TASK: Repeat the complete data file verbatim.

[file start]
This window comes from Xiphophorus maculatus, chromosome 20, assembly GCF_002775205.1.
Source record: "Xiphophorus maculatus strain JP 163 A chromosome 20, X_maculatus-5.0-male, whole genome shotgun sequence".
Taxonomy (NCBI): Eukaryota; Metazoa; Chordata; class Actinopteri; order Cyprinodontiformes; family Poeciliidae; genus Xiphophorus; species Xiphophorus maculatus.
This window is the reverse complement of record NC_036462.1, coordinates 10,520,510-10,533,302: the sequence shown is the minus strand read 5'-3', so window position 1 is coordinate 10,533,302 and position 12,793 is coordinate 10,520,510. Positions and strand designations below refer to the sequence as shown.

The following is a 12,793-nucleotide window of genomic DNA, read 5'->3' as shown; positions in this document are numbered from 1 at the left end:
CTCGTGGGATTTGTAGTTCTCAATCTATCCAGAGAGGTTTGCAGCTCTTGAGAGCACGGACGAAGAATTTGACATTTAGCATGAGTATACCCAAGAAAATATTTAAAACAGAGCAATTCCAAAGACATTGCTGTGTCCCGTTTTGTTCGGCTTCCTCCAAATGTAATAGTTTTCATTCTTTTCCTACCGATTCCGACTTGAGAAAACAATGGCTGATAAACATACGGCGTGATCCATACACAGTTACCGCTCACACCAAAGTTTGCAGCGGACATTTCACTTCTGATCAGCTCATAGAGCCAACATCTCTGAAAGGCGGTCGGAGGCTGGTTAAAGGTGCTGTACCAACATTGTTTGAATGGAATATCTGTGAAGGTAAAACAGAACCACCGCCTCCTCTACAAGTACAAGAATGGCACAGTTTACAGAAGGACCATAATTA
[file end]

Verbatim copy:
This window comes from Xiphophorus maculatus, chromosome 20, assembly GCF_002775205.1.
Source record: "Xiphophorus maculatus strain JP 163 A chromosome 20, X_maculatus-5.0-male, whole genome shotgun sequence".
Taxonomy (NCBI): Eukaryota; Metazoa; Chordata; class Actinopteri; order Cyprinodontiformes; family Poeciliidae; genus Xiphophorus; species Xiphophorus maculatus.
This window is the reverse complement of record NC_036462.1, coordinates 10,520,510-10,533,302: the sequence shown is the minus strand read 5'-3', so window position 1 is coordinate 10,533,302 and position 12,793 is coordinate 10,520,510. Positions and strand designations below refer to the sequence as shown.

The following is a 12,793-nucleotide window of genomic DNA, read 5'->3' as shown; positions in this document are numbered from 1 at the left end:
CTCGTGGGATTTGTAGTTCTCAATCTATCCAGAGAGGTTTGCAGCTCTTGAGAGCACGGACGAAGAATTTGACATTTAGCATGAGTATACCCAAGAAAATATTTAAAACAGAGCAATTCCAAAGACATTGCTGTGTCCCGTTTTGTTCGGCTTCCTCCAAATGTAATAGTTTTCATTCTTTTCCTACCGATTCCGACTTGAGAAAACAATGGCTGATAAACATACGGCGTGATCCATACACAGTTACCGCTCACACCAAAGTTTGCAGCGGACATTTCACTTCTGATCAGCTCATAGAGCCAACATCTCTGAAAGGCGGTCGGAGGCTGGTTAAAGGTGCTGTACCAACATTGTTTGAATGGAATATCTGTGAAGGTAAAACAGAACCACCGCCTCCTCTACAAGTACAAGAATGGCACAGTTTACAGAAGGACCATAATTA